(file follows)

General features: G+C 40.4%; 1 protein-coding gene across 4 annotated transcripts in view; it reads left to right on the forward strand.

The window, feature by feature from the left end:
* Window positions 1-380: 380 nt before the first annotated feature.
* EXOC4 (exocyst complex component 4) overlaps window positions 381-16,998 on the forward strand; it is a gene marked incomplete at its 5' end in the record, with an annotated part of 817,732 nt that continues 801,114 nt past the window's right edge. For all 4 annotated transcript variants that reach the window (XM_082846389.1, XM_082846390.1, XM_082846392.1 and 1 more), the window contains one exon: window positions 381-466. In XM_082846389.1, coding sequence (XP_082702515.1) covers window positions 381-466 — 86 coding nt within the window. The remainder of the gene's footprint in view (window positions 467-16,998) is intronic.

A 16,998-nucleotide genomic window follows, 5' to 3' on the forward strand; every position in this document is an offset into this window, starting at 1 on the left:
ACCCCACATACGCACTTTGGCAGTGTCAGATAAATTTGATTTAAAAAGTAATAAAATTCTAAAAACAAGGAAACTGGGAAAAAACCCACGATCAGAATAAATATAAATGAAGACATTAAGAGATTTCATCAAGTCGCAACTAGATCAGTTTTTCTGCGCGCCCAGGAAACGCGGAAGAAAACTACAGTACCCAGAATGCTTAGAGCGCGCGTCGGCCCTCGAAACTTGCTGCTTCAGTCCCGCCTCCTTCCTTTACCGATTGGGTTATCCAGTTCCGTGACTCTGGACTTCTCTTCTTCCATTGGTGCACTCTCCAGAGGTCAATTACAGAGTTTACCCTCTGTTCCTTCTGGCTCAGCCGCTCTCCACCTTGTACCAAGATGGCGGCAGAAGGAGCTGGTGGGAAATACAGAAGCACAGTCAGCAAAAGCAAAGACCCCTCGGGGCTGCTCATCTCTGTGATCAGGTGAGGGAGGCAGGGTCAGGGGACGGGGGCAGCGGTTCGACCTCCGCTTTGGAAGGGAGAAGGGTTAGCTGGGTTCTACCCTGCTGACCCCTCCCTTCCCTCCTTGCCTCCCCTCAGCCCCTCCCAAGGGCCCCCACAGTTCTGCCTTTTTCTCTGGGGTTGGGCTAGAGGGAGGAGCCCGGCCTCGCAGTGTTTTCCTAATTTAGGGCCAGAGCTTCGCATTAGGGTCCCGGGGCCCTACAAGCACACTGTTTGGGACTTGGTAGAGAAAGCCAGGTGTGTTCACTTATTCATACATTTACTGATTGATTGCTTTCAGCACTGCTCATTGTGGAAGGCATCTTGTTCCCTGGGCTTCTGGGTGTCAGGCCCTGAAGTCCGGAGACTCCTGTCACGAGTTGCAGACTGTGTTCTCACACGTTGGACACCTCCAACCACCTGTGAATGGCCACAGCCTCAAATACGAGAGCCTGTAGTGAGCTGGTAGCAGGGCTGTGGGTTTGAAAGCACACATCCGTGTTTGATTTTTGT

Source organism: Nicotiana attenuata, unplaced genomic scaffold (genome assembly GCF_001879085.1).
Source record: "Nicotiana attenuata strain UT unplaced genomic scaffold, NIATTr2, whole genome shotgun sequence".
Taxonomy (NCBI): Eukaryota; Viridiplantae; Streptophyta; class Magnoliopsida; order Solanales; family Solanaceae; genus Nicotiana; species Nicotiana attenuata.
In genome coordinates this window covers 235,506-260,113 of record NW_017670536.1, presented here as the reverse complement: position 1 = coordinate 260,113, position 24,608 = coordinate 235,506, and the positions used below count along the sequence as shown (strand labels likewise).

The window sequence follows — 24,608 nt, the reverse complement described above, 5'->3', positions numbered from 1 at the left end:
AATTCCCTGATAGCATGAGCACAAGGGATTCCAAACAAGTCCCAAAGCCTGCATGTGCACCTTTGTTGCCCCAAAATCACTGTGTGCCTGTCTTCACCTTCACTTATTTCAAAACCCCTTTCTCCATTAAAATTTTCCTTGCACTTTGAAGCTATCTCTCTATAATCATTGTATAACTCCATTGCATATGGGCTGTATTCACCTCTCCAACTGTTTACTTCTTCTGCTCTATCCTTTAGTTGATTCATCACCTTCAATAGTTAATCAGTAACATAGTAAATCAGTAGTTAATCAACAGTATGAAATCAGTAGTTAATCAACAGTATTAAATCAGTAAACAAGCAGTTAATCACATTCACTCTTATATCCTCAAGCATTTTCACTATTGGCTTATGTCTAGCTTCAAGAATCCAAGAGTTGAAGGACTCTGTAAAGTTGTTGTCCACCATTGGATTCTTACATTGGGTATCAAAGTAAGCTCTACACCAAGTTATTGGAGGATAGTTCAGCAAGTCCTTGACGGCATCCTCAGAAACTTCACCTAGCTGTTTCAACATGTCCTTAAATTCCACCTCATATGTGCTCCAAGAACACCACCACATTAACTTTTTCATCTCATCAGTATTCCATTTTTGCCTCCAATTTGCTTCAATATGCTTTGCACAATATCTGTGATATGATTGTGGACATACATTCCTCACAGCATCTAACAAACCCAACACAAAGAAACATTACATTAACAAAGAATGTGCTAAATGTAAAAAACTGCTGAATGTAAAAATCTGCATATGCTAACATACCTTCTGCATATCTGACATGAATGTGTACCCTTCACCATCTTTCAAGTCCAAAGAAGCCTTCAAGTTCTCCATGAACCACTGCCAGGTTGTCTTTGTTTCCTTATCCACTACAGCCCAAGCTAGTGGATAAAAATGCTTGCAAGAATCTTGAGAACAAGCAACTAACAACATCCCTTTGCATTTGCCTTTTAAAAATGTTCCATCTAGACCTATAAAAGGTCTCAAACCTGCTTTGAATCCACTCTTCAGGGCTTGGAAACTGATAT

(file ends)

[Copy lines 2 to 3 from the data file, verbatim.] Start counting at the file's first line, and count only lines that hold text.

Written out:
The window, feature by feature from the left end:
* Window positions 1-380: 380 nt before the first annotated feature.